When offensive coordinator Joe Moorhead made the jump from the FCS level at Fordham right to the Big Ten, there were many questions surrounding his offensive capacity entering this season. Would the same schemes and tactics that worked against the Lehighs and Lafayettes of college football hold up against the Ohio States and Michigans? Was the jump too sudden? Did he have the talent on his roster to aid his learning curve?
As annoying as they were, all the play clocks that ran out with quarterback Trace McSorley retrieving the play call from the sideline while under center and all the victory formations taken out of the shotgun ended up refuting all of those question marks regarding JoeMo’s capability as a Power Five coordinator. This season, the Nittany Lions averaged 37.6 points and 432.6 yards per game.
Because of the success of this explosive offensive unit, we are featuring the top five plays that we saw from Moorhead’s playbook this season. This is not simply a list of the season’s best plays. Many of the best moments were the result of the Nittany Lions’ talent on the offensive side of the ball and McSorley’s ability to revitalize broken plays.
Instead, we are looking at the X’s and O’s and ranking the times when JoeMo’s prowess on the sidelines, in the film room, and at practice made the difference for Penn State.
5. Saquon Barkley 44-yard touchdown reception vs. Iowa
Moorhead excelled in maximizing Barkley’s touches this year, utilizing him as a threat on the ground and through the air, in addition to his blocking duties. Many times, running backs wrack up receptions on short passes when no other viable options downfield are open. Moorhead though, repeatedly incorporated Barkley into his passing game, giving the Nittany Lions another quick-footed weapon through the air.
With four receivers on the other side of the field, Barkley here sneaks open and takes it in for an easy score in a footrace against an overmatched linebacker attempting to cover him.
4. Trace McSorley to DeAndre Thompkins on 4th and 16 vs. Pitt
One of the focal points of Moorhead’s offense was his aggression and the success that he had due to McSorley’s arm strength and the skillset of his receivers. This dynamic aspect of the Nittany Lions offense enabled them to always seem to be one play away from changing the tides of games, whether that be in the Big Ten Championship, in the Rose Bowl, or at Heinz Field. While that aggression on this final drive against Pitt ultimately resulted in a game-losing interception, few remember that two plays earlier, Moorhead risked the entire game by taking a shot way downfield on 4th and 16.
With four receivers going long, McSorley has no close options and is forced to take a chance deep. The route that Thompkins runs on this play though allows him to get inside his defender, pick up the big gain, and give the Nittany Lions an opportunity to win the game. Two plays later though, Moorhead refusing to back down or play conservatively cost Penn State the game by going for the end zone from the 31-yard line with 2:15 to play. But, as Penn State fans learned once again in the Rose Bowl, live by the deep ball, die by the deep ball.
3. Saquon Barkley 57-yard rushing touchdown vs. Iowa
Part of the success of this team’s explosive offense was the threats that both McSorley and Barkley posed on the ground out of the read option. Defenders had to account for two of the conference’s best runners on every play. Barkley was second in the Big Ten in rushing yards with 1,496 and first in touchdowns with 18 while McSorley had the fourth most rushing yards and touchdowns for a quarterback with 365 and seven respectively.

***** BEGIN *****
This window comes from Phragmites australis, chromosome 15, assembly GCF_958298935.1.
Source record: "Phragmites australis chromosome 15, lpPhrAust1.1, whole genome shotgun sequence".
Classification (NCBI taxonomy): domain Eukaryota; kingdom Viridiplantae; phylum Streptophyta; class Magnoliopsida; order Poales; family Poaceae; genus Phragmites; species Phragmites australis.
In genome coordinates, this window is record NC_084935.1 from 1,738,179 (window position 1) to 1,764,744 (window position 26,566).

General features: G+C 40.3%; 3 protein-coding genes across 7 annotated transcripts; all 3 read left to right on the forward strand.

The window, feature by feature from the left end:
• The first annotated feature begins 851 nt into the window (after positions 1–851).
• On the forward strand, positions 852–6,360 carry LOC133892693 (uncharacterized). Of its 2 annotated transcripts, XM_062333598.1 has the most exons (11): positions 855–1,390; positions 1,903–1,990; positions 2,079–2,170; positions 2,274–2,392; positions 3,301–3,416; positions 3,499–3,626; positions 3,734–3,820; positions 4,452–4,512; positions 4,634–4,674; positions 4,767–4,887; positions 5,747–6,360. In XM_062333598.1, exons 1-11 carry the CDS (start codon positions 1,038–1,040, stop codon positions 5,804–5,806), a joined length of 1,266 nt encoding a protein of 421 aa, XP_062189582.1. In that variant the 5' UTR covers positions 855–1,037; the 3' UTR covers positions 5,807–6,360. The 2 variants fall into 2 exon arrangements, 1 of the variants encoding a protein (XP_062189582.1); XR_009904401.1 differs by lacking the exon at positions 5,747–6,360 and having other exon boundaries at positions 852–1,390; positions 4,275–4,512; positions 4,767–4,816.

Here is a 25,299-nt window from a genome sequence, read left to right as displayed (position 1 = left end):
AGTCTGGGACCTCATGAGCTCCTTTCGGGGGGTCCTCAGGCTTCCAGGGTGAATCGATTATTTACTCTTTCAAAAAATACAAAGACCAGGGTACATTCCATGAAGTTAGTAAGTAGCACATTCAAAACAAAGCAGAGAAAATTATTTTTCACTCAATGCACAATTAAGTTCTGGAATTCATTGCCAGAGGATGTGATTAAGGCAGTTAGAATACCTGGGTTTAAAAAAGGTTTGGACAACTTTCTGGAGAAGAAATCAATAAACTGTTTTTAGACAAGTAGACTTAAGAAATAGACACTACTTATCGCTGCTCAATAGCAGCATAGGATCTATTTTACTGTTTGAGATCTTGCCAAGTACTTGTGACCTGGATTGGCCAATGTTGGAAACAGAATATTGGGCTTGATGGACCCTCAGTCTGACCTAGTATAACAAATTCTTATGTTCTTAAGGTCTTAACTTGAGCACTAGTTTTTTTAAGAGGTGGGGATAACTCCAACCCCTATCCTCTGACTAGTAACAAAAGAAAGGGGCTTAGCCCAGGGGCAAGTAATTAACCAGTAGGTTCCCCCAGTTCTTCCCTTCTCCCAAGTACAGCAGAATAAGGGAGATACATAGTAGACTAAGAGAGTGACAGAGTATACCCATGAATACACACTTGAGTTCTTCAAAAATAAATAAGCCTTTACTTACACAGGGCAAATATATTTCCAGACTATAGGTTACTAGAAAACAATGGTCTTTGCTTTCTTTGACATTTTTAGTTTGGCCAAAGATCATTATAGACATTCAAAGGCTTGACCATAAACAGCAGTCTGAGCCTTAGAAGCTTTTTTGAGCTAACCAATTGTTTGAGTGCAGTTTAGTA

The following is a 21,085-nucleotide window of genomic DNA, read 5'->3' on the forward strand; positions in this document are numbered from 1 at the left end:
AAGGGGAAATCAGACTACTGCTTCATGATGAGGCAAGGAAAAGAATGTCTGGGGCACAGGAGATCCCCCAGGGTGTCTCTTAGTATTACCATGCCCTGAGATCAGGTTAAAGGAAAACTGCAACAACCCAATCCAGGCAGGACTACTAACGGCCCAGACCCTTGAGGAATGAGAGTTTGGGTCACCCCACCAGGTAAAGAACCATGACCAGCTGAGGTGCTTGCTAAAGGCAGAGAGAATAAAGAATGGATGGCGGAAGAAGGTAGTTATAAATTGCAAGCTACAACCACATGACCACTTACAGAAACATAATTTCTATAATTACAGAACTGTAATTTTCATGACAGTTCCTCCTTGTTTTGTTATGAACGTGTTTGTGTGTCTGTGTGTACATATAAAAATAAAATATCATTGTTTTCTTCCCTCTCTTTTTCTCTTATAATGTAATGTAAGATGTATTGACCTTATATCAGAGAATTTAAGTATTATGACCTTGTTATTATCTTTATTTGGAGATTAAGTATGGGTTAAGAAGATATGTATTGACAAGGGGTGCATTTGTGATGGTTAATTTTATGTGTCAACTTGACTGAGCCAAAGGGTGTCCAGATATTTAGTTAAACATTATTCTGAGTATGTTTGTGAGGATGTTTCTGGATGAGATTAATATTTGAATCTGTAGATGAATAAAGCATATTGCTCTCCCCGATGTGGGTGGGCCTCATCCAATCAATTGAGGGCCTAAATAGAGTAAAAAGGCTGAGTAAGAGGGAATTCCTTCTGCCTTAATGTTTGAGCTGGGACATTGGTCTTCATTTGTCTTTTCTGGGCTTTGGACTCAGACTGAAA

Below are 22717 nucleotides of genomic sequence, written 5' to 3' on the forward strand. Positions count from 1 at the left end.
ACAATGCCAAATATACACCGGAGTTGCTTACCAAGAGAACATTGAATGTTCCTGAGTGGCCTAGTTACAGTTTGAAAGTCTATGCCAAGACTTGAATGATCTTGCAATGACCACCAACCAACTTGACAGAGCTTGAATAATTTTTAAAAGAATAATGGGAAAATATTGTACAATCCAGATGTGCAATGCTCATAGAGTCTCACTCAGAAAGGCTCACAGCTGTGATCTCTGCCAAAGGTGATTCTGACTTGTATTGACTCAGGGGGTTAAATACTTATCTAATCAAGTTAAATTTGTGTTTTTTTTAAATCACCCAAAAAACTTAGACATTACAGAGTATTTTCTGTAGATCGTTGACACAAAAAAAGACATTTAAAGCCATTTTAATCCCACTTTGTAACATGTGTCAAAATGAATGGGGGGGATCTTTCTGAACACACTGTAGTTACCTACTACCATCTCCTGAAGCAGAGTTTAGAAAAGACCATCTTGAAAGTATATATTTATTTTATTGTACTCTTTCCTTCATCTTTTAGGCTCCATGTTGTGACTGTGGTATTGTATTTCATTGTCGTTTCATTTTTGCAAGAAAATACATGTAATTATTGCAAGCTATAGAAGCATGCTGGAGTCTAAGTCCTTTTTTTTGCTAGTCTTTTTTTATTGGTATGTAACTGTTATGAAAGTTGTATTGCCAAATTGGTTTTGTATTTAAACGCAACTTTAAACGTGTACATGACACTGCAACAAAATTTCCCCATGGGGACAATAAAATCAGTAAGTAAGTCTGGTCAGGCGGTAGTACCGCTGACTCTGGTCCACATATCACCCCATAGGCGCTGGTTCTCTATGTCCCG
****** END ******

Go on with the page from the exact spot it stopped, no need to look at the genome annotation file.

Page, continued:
On this play against Iowa, McSorley’s run-bluff before the handoff distracts the front five who are blitzing, which gives Barkley room to run towards the outside. Barkley then accelerates downfield, running for a 57-yard touchdown.
2. Tommy Stevens 13-yard rushing touchdown vs. Iowa
In addition to the way that Moorhead optimized the athleticism of both quarterbacks on this year’s roster, this second half red zone call was one of my favorite plays of the season because of the badass hits that Tommy Stevens delivered en route to the pylon. In a limited sample size this season, Stevens showed that he is a dynamic talent despite being a backup and Moorhead gave him the opportunities to do so.
Lined up as a slot receiver, Stevens goes in motion and takes the handoff on a jet sweep (Perhaps the greatest play in NCAA Football 13, RIP). The formation with two quarterbacks on the field initially confuses the already battered Hawkeye defense and then Stevens proceeds to body his way into the end zone. The creative play call was genius but even more so, it demonstrated Moorhead’s understanding of his players and faith in them, not at specific positions but as athletes.
If you haven’t noticed, we really loved that Iowa game, which was probably Penn State’s most complete game of the season.
1. Trace McSorley to DaeSean Hamilton 54-yard flea flicker vs. Indiana
On an otherwise sluggish day, this bold play call against Indiana gave the Nittany Lions a much needed jolt and was the turning point in a game that Penn State ultimately won 45-31. The handoff to Barkley was countered by Indiana’s run blitz, which had stifled him all game. With the linebackers anticipating the run, the pitch back to McSorley allowed him to make an unpressured throw downfield to Hamilton, which put the ball inside the five-yard line.
While everyone loves a properly executed flea flicker, what makes this play so impressive is the aggression and conviction that Moorhead showed, even on a day when few things were going right. Trailing by three in the fourth quarter against a 5-4 team in a game that could’ve prematurely cost the Nittany Lions their hopes at a division title, Moorhead took a risk with this gutsy call and it paid off, triggering 24 points from Penn State over the last 13 minutes of the game.